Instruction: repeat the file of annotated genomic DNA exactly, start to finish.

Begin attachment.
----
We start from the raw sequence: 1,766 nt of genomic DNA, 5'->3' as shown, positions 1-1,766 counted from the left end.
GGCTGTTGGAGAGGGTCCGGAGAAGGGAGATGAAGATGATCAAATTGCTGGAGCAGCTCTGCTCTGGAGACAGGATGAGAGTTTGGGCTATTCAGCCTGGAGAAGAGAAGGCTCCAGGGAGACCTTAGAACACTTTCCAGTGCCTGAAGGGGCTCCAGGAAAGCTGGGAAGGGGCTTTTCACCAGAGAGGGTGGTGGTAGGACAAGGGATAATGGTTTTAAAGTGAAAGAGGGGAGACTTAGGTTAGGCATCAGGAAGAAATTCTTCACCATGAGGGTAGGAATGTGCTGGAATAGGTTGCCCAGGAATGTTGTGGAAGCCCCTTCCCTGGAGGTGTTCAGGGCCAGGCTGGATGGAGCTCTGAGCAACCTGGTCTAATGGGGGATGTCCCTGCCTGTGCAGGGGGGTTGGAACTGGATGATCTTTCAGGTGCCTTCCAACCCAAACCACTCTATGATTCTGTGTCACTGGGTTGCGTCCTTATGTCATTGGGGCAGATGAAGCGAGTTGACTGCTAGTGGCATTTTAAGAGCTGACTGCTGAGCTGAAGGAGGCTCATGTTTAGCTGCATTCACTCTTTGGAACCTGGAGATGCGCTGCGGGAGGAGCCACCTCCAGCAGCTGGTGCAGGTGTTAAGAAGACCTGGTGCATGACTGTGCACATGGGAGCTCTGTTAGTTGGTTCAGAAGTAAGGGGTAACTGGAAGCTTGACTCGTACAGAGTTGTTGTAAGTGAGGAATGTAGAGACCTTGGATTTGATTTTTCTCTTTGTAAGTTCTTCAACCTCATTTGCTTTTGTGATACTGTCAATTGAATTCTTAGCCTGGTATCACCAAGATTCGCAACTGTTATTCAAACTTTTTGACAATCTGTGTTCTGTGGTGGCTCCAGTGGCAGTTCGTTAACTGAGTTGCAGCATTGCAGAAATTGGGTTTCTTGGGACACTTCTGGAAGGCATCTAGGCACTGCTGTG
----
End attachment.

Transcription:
We start from the raw sequence: 1,766 nt of genomic DNA, 5'->3' as shown, positions 1-1,766 counted from the left end.
GGCTGTTGGAGAGGGTCCGGAGAAGGGAGATGAAGATGATCAAATTGCTGGAGCAGCTCTGCTCTGGAGACAGGATGAGAGTTTGGGCTATTCAGCCTGGAGAAGAGAAGGCTCCAGGGAGACCTTAGAACACTTTCCAGTGCCTGAAGGGGCTCCAGGAAAGCTGGGAAGGGGCTTTTCACCAGAGAGGGTGGTGGTAGGACAAGGGATAATGGTTTTAAAGTGAAAGAGGGGAGACTTAGGTTAGGCATCAGGAAGAAATTCTTCACCATGAGGGTAGGAATGTGCTGGAATAGGTTGCCCAGGAATGTTGTGGAAGCCCCTTCCCTGGAGGTGTTCAGGGCCAGGCTGGATGGAGCTCTGAGCAACCTGGTCTAATGGGGGATGTCCCTGCCTGTGCAGGGGGGTTGGAACTGGATGATCTTTCAGGTGCCTTCCAACCCAAACCACTCTATGATTCTGTGTCACTGGGTTGCGTCCTTATGTCATTGGGGCAGATGAAGCGAGTTGACTGCTAGTGGCATTTTAAGAGCTGACTGCTGAGCTGAAGGAGGCTCATGTTTAGCTGCATTCACTCTTTGGAACCTGGAGATGCGCTGCGGGAGGAGCCACCTCCAGCAGCTGGTGCAGGTGTTAAGAAGACCTGGTGCATGACTGTGCACATGGGAGCTCTGTTAGTTGGTTCAGAAGTAAGGGGTAACTGGAAGCTTGACTCGTACAGAGTTGTTGTAAGTGAGGAATGTAGAGACCTTGGATTTGATTTTTCTCTTTGTAAGTTCTTCAACCTCATTTGCTTTTGTGATACTGTCAATTGAATTCTTAGCCTGGTATCACCAAGATTCGCAACTGTTATTCAAACTTTTTGACAATCTGTGTTCTGTGGTGGCTCCAGTGGCAGTTCGTTAACTGAGTTGCAGCATTGCAGAAATTGGGTTTCTTGGGACACTTCTGGAAGGCATCTAGGCACTGCTGTG